After every class, they send a personalized text asking for feedback. It shows that the studio’s staff is interested in their clients’ fitness goals and allows them to identify problems before they arise.

Hey Tammy! This is Jen. You’re about halfway through the New Student Intro pass and I wanted to check in with you. What has been your favorite class so far?
They’ve ALL been great. Last night I tried hot yoga for the first time and I’m adding it to my favorites.

📚 Keep reading: Inspiring sample text messages from real brands

4. Teaching texts

Do you have knowledge or insights that your contacts are looking for? Share it in your text campaigns.

In some cases, educational content can help increase consumers’ loyalty and give them positive associations with the brand that shared it.

Like Suggestion texts, Teaching texts can be specific to your products and services or to topics related to your contacts’ everyday lives. That might mean sharing video tutorials or hosting an expert Q&A session via text.

When you send Teaching texts, be prepared to respond to follow-up questions. Not replying can make your texts feel one-sided and insincere. 

If you don’t want to monitor your text inbox, though, you can set up an autoresponder message that gives contacts an alternate way to reach you.

🍝 Food for thought: 

  • What is my team most knowledgeable about, and is it something that my contacts would find interesting?
  • What questions would I find in my contacts’ search history?
  • What questions do people typically have before buying my product or service?

Example 1: Pallas Seeds’ expert advice text

The team at Pallas Seeds demonstrates their expertise by texting important growing information to its contacts in the farming community.

Pallas: Finally back with a new video and this one is all about what we are seeing from early harvest observations. [link]

Example 2: PrettyLitter’s customer resource text

When customers receive a package of PrettyLitter — a health monitoring cat litter— they can request a color chart via text. 

The chart shows customers what the litter’s color means for their pet’s health.

PrettyLitter: We’ve got a feline there’s something at your door…Check for your PrettyLitter package! Text COLORS for our handy color chart or SUPPORT for customer service.
Here it is – our handy color chart! Feel free to add it to your camera roll for later. [link]

5. Amusement texts

Amusement texts are those that entertain and inspire your contacts — in other words, they promote customer delight.

As the authors of a service management study pointed out, researchers can’t quite agree on a universal definition of customer delight. For most, though, it involves a customer’s positive emotional connection with a brand.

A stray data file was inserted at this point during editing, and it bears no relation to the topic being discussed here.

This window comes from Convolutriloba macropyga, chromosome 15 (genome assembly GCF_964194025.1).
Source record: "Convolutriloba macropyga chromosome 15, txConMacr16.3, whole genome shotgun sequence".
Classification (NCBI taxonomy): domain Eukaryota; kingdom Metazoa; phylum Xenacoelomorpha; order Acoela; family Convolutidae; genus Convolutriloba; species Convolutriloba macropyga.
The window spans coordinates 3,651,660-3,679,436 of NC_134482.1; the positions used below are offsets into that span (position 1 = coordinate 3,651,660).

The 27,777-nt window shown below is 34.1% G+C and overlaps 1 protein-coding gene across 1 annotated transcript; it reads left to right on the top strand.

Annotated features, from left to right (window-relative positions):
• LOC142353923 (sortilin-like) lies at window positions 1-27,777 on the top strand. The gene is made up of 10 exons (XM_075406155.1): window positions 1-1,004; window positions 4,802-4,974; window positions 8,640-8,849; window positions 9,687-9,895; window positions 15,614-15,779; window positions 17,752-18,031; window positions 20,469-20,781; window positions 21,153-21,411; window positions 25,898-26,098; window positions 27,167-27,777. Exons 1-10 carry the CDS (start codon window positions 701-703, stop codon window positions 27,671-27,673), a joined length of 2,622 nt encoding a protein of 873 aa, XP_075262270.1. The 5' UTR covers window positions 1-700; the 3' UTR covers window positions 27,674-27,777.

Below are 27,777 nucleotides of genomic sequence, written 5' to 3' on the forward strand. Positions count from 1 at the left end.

Why does this matter? Some studies have found a positive relationship between customer delight and customer loyalty.

To delight your contacts, think about what kinds of texts you can send that’ll help establish a positive emotional connection with your brand. You might highlight a cause your company supports, host a contest or giveaway, or ask questions that spark a conversation.

🍝 Food for thought: 

  • What information would inspire or entertain my subscribers?
  • Are there unexpected ways that I can bring joy to my contacts’ day?
  • What questions can I ask to show that I value my audience’s feedback?

Example 1: Postino WineCafé’s competition texts

Postino WineCafé invited its fans to choose the next bruschetta menu item in an exciting March Madness-style competition.

Every two weeks, contacts received a text poll with two flavors and a link to order the dishes for themselves.

*ding ding ding* Welcome to Round 2 of Postino’s Battle of The Bruschetta!

It’s time to vote! Text back A or B for your favorite bruschetta!

A. The Devilest Egg
B. The Mediterranean

🥊 See a breakdown of how Postino turned a texting competition into bruschetta sales

Example 2: Amazing Lash Studio’s inspirational texts

Amazing Lash Studio in Laguna Niguel invites customers to sign up for daily affirmations and uplifting content. 

Salon owner Nadia Romero said on Instagram that these inspirational texts have helped her keep current clients engaged and re-engage inactive clients.

Hey Dani! I found a 6-min video that transforms confidence levels.

From feeling unsure to breaking through anything, it’s a must-watch.

Do yourself a favor and check out this clip [link]

Putting the PASTA Menu into practice

Now that you have the framework, you can:

  1. Write down which of the PASTA categories are relevant for your SMS contacts. 
  2. Use the questions in each section to brainstorm text campaign ideas.
  3. Choose one to three ideas that will address your contacts’ needs and keep them subscribed. 
  4. Draft the messages in a Word or Google document, and review them for grammar and spelling.
  5. Schedule the messages in your SMS marketing platform.
Infographic showing how to put the PASTA framework into practice for your SMS strategy

And here’s a free SMS marketing kit to help you plan and schedule your text messages:

Download Your Free SMS Marketing Strategy Template Kit

Get your SMS marketing strategy checklist PDF and calendar template—no email required.

Don’t have a texting program yet? Sign up for a free 14-day trial of SimpleTexting and send a message to yourself to see how it works. 

Then, if you like what you see, upgrade to build your contact list and set up your first text campaign

Dani Henion
Dani Henion

Dani Henion is the content team lead at SimpleTexting and is continuously looking for ways to make text messaging strategies and tips more accessible to SMBs. When she's not writing or planning new SMS content, you'll find her decorating elaborate sugar cookies or thrifting in Atlanta.

More Posts from Dani Henion